Friday, July 13, 2012

Neither cell phones nor students are the cause of the Stuyvesant cheating scandal

Chancellor Dennis Walcott explained that cheating is a major reason that cell phones are strictly prohibited in city schools. Well, with that rational we should also be banning pencils, paper, and rubberbands. Rather than focus on inanimate objects, why not focus on the real issue at hand?

The entire testing structure is bogus and bad for kids. Students spend an entire year in schools with teachers who can and should be able to assess them using authentic measures by doing meaningful work that matters and can be worthy of the world. Assessment should not be separate from the learning that takes place in school.  

Testing also teaches kids some pretty terrible things that are a detriment to success in life such as...

1-Do your own work rather than finding the best you can to collaborate with
2-Do not collaborate with others
3-Do not connect with others
4-Do not share with others
5-Do not tap into your personal learning network
6-Do not use the best tools available
7-Do not use the best resources available

Tests are not aligned with today’s definition of “achievement” and “intelligence.” Instead, tests require us to do all the things that are called cheating in school today as per the above list. What’s worse in many schools kids are banned from using technology and resources across the year because they’re not allowed on the test.  

Not only do tests teach students the important lessons for failure in the 21st century, but they are also EXTREMELY expensive. Why are we spending all this money on doing something that few people want and we know is not good or useful for children?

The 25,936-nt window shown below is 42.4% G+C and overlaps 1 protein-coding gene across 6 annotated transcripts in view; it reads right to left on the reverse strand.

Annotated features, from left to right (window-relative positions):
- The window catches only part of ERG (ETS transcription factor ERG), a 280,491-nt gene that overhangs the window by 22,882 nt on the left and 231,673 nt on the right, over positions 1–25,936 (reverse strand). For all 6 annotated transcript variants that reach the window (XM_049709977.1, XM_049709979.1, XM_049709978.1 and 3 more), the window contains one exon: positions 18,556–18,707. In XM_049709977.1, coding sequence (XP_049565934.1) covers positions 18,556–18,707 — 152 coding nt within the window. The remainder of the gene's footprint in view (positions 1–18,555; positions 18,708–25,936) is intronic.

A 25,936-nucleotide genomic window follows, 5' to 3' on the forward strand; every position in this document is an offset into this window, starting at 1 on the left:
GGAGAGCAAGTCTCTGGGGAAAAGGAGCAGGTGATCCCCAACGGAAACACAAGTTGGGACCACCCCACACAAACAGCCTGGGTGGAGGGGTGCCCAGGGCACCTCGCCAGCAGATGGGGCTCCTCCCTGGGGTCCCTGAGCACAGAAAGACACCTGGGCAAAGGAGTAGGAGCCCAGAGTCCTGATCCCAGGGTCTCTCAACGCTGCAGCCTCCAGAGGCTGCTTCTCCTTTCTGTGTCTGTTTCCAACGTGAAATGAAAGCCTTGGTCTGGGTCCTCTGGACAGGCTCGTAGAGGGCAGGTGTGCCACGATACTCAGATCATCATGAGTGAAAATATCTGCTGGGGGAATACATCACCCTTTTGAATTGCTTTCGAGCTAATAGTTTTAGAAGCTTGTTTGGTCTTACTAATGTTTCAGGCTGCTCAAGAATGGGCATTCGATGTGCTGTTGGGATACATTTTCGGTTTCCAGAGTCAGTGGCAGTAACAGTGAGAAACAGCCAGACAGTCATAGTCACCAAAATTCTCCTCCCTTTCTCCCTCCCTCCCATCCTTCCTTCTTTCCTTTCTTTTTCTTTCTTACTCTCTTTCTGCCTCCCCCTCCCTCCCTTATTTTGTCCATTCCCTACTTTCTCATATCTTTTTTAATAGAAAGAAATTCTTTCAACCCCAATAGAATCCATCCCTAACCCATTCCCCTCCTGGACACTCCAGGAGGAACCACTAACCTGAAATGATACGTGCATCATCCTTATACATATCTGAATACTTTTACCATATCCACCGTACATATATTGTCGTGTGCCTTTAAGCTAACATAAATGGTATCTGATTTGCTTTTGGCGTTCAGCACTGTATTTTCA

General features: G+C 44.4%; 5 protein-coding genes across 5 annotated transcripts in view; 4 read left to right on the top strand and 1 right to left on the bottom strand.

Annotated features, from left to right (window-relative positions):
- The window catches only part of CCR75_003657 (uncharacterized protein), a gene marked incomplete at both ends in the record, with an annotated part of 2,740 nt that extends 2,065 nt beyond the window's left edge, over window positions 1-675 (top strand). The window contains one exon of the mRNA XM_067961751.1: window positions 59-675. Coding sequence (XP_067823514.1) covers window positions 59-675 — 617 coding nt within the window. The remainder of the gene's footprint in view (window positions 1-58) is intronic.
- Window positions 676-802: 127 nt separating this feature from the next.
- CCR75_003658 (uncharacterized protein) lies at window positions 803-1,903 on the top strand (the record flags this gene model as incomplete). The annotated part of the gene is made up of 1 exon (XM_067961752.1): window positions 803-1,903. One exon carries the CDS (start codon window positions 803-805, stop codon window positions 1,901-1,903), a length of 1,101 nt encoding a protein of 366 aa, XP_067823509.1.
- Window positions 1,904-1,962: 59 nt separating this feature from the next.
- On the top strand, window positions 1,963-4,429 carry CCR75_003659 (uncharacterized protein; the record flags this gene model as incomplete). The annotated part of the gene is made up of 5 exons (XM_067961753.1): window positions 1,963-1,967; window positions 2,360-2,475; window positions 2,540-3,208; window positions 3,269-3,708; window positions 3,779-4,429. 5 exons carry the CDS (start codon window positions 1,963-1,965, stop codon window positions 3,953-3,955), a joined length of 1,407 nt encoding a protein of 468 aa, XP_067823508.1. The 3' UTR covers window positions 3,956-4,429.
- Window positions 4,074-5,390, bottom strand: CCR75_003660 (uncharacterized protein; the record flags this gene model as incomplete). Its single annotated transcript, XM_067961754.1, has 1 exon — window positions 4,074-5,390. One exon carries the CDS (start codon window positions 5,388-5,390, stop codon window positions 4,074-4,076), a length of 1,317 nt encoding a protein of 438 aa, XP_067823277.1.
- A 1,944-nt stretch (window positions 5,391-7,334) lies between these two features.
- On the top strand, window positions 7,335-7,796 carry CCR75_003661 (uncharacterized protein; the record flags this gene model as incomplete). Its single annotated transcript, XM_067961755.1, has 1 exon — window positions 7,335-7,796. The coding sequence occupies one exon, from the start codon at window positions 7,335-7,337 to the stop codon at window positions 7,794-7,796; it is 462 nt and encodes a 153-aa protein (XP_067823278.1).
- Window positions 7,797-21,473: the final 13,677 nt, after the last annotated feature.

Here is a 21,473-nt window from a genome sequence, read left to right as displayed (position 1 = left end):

Deborah Meirs reminds us that “cheating is the regrettable but ‘predictable fallout’ from the misuse of high-stakes standardized testing." So we shouldn’t be surprised when the students (or their teachers) do what the system they are in has set them up for.

My question is this:
Why are we allowing politicians and publishers to dictate and force upon children a very expensive outdated and archaic means of measurement? Teachers, parents, and students need to get up and stand up for the freedom to learn in meaningful ways using the tools, resources, and methods that will be necessary for their success rather than those that will make politicians look good and publishers get rich.


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  3. Thanks Lisa for the solid comments. Some additional thoughts:

    1) Such an emphasis on standardized tests takes the joy out of teaching
    2) Such an emphasis on standardized tests takes the joy out of learning

    I have it that the most valuable gift we can give to our kids upon graduation from high school is a love of learning. They are entering a world that now requires lifelong learning; so hopefully, they will enjoy it. How can we facilitate an enjoyment of learning? One piece of the answer, it seems to me, is to allow students to pursue their individual gifts and passions -- be it music, art, mathematics, creative writing, engineering, chemistry, biology, programming, or any other of the numerous disciplines existing in the real world.

    3) You succinctly stated another important truth re: the way we have things setup for standardized tests -- i.e. that it's not aligned with today’s definition of “achievement” and “intelligence.” Good point.

    Thanks Lisa for swimming upstream in the world of education,
    Daniel Christian


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